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“Creativity.” With Starr Edwards

Creativity — I think the glamorous side of creativity in the food space is obviously the recipe, but the real creativity is in problem-solving day to day challenges. An obstacle we had early on was sourcing pre-made chipotles in adobo that were up to our clean ingredient standards. Our only supplier could not keep up […]

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Creativity — I think the glamorous side of creativity in the food space is obviously the recipe, but the real creativity is in problem-solving day to day challenges. An obstacle we had early on was sourcing pre-made chipotles in adobo that were up to our clean ingredient standards. Our only supplier could not keep up with the growth so we decided to make it in-house. The challenge was, at that time our kitchen was not outfitted with any sort of cooking equipment. So how do you simmer chipotles without having to basically rebuild your commercial kitchen? Answer — Rice Cookers!

As a part of our series called “5 Things You Need To Create a Successful Food Line or Specialty Food”, I had the pleasure of interviewing Starr Edwards.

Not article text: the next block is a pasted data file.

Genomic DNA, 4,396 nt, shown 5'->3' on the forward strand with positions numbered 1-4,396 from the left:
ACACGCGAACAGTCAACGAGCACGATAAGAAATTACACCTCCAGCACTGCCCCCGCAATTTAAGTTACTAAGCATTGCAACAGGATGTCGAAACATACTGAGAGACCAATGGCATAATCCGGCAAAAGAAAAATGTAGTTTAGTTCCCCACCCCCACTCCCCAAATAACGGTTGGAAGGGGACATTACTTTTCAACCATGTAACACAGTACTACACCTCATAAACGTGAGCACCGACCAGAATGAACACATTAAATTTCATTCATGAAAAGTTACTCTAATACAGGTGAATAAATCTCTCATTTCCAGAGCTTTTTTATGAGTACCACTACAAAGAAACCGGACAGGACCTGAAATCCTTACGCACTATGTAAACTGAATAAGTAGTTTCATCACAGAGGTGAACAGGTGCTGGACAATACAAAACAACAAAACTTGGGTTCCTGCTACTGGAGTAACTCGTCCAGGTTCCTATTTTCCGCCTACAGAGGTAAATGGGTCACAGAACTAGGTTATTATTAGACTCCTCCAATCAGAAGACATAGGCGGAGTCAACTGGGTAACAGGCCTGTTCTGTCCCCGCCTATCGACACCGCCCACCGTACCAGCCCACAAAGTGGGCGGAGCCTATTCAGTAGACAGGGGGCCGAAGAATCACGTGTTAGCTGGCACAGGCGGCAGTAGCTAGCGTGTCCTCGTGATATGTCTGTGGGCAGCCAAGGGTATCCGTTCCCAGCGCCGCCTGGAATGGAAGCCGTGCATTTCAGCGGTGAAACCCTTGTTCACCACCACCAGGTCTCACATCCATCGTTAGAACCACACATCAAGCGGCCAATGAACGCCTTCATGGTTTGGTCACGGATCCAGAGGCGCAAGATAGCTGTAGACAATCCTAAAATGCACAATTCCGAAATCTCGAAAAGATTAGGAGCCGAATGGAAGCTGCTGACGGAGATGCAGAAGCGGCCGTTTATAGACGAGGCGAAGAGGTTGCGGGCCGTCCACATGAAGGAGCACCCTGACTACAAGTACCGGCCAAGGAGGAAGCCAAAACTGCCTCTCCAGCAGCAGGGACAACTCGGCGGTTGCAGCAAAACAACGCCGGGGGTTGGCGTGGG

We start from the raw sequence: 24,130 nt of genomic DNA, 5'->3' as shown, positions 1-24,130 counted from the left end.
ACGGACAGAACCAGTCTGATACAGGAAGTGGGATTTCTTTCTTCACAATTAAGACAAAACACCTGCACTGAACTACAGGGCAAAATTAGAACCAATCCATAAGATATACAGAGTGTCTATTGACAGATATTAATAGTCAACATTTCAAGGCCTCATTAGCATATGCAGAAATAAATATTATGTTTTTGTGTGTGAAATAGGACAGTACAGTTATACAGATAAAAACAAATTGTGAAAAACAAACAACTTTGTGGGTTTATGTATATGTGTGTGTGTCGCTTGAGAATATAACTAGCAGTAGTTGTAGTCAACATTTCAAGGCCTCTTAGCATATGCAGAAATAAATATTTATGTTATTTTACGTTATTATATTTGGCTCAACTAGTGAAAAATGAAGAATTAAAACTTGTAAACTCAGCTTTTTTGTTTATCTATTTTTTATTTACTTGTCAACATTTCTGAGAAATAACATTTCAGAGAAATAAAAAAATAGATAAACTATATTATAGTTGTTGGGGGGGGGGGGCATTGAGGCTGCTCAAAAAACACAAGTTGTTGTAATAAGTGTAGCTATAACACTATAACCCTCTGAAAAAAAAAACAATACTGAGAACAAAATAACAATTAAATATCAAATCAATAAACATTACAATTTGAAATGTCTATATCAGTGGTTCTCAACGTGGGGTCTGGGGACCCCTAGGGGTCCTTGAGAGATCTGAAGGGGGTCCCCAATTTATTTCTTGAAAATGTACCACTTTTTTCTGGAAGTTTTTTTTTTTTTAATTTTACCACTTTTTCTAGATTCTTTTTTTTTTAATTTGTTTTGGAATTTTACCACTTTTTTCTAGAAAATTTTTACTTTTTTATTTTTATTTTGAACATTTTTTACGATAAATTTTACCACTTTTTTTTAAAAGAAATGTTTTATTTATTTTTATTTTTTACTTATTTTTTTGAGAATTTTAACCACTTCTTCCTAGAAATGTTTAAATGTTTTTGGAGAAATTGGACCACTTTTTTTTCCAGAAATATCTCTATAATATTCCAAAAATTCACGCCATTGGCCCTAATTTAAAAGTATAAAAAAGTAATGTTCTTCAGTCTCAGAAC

Along with her husband L.A, Starr oversees all aspects of the natural food production company behind award-winning Bitchin’ Sauce. Day to day she monitors operations, handles key accounts (including Whole Foods, Target, Wal-Mart, and Costco), and spreads her authentic brand vision and business ethic. Together Starr and L.A continue to expand their saucy empire throughout the U.S. and abroad.

Thank you so much for doing this with us! Before we dive in, our readers would love to learn a bit more about you. Can you tell us a bit about your “childhood backstory”?

Thank you for allowing me to share! My parents were foodies on the cutting edge of healthy eating. We grew up vegetarian and the pantry was always stocked with weird things that my school friends would tease me about at lunchtime; spirulina bars, whole wheat chapatis, tofu and soy milk are all part of my food DNA.